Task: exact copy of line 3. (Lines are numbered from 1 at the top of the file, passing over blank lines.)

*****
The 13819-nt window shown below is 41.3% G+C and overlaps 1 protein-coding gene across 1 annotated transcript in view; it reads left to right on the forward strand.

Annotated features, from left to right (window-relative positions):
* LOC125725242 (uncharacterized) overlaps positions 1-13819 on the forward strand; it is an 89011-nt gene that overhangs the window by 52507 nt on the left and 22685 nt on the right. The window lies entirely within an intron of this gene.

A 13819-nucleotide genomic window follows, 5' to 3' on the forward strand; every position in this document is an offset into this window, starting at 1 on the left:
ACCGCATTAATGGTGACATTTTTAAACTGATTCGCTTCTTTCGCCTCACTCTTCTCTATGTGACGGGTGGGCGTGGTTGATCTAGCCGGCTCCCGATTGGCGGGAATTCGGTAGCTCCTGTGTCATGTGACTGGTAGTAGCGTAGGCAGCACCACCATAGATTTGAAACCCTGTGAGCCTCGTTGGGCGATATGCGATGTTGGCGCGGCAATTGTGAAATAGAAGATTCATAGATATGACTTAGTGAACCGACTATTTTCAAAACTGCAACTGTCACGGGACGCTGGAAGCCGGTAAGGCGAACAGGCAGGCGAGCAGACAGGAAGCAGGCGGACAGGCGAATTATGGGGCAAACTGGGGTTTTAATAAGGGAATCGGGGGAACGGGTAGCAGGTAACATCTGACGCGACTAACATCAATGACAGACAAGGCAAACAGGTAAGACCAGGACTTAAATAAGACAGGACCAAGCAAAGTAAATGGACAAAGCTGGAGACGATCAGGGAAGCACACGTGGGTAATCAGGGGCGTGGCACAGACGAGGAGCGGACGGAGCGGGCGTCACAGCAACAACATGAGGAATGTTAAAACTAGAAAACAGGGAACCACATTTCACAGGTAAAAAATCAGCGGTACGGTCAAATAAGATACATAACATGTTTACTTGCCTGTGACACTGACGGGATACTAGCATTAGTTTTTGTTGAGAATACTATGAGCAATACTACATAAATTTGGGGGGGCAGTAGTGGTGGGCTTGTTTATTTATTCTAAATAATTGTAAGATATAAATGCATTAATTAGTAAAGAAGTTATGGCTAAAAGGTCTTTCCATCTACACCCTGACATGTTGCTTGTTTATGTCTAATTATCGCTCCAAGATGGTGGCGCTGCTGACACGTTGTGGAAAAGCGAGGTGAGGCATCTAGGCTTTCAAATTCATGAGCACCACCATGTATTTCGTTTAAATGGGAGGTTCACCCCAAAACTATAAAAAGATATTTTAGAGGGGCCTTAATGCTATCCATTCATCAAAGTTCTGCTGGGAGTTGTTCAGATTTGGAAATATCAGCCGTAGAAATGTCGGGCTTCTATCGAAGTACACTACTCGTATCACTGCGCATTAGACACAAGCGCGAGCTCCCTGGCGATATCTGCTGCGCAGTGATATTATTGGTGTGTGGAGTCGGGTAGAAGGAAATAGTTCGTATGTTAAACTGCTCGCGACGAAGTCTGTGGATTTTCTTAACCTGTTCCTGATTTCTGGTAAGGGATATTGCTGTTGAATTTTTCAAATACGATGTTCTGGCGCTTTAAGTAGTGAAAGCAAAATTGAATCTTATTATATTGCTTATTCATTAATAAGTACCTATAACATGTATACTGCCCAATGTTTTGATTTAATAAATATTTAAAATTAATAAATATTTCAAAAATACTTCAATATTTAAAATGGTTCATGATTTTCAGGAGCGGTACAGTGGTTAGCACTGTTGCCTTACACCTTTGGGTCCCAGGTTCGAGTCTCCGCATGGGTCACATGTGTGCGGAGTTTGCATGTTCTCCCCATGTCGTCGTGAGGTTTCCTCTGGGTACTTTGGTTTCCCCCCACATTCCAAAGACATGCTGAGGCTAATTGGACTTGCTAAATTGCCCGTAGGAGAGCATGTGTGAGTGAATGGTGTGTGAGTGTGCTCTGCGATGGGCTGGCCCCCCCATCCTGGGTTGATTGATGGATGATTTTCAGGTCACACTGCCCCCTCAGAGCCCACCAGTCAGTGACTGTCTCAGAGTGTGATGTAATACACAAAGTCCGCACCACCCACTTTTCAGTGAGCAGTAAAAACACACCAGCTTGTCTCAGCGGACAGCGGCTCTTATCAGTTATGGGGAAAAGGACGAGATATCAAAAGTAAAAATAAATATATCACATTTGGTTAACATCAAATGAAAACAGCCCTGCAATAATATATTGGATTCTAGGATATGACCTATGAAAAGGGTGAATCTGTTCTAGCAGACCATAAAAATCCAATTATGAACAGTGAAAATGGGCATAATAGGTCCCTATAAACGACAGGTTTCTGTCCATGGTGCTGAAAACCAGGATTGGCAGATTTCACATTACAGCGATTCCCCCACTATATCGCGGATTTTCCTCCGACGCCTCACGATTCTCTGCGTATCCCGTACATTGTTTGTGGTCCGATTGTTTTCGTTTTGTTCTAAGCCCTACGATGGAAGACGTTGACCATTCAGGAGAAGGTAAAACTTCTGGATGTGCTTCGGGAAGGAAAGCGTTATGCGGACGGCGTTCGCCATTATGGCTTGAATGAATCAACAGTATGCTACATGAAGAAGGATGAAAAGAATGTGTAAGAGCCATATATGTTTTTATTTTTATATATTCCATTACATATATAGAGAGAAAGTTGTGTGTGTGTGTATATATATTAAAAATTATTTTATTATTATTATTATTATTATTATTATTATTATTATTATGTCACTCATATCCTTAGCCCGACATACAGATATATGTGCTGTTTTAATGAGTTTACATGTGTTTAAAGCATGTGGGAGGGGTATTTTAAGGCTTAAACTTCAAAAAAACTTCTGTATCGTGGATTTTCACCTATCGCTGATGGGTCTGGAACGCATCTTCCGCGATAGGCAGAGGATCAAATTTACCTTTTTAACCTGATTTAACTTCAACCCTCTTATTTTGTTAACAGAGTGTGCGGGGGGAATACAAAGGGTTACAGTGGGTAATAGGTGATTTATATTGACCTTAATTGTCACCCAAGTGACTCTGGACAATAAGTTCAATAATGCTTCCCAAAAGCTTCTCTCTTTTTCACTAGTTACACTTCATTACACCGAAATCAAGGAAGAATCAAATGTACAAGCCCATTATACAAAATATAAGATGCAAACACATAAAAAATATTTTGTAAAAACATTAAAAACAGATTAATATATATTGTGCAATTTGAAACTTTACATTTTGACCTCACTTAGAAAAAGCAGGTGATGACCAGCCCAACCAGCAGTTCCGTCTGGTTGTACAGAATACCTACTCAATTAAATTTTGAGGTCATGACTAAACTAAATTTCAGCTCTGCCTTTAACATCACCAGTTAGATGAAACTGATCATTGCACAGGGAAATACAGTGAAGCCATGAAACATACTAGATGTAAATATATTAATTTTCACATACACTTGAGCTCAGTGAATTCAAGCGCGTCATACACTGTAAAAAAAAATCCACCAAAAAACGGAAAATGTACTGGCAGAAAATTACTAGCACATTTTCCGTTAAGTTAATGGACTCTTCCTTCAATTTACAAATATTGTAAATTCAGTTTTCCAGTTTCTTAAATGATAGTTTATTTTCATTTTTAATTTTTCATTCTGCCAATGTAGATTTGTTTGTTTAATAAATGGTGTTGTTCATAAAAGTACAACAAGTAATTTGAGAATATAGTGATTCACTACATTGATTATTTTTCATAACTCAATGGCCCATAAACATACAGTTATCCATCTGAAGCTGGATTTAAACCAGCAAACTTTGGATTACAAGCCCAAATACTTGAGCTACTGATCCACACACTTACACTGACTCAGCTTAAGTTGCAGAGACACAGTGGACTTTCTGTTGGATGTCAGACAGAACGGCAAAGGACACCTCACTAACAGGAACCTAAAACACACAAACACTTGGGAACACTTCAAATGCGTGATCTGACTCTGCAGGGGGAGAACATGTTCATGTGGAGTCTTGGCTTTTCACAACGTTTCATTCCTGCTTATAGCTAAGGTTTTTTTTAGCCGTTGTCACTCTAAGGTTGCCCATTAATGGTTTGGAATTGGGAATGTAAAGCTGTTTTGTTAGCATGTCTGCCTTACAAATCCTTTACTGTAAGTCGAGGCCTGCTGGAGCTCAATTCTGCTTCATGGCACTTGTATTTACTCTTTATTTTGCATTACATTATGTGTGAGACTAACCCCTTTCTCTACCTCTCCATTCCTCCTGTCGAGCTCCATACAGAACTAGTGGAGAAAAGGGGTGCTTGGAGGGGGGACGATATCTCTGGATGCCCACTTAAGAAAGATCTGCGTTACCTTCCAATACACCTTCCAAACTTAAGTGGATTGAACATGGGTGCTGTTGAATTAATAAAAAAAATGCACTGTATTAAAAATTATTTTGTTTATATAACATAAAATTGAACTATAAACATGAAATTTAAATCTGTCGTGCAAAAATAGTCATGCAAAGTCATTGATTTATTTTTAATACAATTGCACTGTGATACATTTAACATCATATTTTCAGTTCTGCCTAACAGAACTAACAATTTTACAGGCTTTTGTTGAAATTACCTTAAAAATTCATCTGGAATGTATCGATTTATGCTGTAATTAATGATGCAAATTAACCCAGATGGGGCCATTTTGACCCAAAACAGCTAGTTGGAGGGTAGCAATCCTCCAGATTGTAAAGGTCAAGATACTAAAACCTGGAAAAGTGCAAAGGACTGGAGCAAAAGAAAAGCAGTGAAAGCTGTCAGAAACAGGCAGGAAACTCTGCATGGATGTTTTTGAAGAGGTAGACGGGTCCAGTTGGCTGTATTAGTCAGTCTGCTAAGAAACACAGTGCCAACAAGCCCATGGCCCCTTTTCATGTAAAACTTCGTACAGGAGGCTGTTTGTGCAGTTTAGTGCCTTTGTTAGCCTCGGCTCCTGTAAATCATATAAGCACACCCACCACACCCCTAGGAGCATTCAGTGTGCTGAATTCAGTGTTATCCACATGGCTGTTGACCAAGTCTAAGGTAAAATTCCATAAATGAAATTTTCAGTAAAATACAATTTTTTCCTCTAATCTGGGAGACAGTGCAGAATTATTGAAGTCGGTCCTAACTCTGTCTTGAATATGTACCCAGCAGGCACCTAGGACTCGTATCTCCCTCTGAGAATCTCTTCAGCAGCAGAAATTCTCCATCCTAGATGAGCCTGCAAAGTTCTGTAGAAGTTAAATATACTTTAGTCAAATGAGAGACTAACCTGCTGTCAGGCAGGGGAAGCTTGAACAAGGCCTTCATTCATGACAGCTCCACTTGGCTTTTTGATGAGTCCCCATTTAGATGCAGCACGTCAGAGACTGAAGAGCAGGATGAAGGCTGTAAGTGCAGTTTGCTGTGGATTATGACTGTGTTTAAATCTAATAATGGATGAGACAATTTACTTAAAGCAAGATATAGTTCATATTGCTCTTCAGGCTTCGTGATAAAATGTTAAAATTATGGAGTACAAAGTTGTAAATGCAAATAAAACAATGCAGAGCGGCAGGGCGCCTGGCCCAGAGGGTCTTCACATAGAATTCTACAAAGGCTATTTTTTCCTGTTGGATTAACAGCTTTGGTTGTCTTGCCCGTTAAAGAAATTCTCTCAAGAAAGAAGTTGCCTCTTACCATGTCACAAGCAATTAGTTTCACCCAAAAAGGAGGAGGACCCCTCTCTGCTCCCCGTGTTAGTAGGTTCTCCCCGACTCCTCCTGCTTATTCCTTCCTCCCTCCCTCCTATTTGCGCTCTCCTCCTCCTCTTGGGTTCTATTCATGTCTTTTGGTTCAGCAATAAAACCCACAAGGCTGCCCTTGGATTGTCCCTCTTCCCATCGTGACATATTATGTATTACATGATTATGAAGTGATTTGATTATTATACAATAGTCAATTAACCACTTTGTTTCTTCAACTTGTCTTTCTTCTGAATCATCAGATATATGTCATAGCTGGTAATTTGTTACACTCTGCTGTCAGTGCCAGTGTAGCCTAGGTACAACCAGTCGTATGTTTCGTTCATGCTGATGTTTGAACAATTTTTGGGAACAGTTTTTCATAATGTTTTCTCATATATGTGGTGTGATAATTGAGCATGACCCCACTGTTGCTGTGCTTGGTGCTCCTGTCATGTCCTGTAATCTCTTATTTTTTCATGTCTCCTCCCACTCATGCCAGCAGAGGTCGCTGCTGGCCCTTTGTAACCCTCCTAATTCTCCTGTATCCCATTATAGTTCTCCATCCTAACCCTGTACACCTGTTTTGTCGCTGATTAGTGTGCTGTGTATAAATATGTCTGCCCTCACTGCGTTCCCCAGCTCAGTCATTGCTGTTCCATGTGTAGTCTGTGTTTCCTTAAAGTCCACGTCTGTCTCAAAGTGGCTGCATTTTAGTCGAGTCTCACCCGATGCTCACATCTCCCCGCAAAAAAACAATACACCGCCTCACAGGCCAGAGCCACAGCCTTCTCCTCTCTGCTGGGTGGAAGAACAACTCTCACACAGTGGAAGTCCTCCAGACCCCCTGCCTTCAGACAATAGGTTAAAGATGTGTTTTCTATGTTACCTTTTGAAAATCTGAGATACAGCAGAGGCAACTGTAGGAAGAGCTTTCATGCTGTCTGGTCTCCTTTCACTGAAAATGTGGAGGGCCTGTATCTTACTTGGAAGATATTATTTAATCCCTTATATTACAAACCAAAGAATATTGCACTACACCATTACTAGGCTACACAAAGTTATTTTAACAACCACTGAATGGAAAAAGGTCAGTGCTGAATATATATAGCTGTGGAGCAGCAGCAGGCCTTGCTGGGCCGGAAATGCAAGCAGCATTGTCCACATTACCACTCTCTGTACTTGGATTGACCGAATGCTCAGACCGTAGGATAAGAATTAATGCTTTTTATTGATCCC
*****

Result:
* LOC125725242 (uncharacterized) overlaps positions 1-13819 on the forward strand; it is an 89011-nt gene that overhangs the window by 52507 nt on the left and 22685 nt on the right. The window lies entirely within an intron of this gene.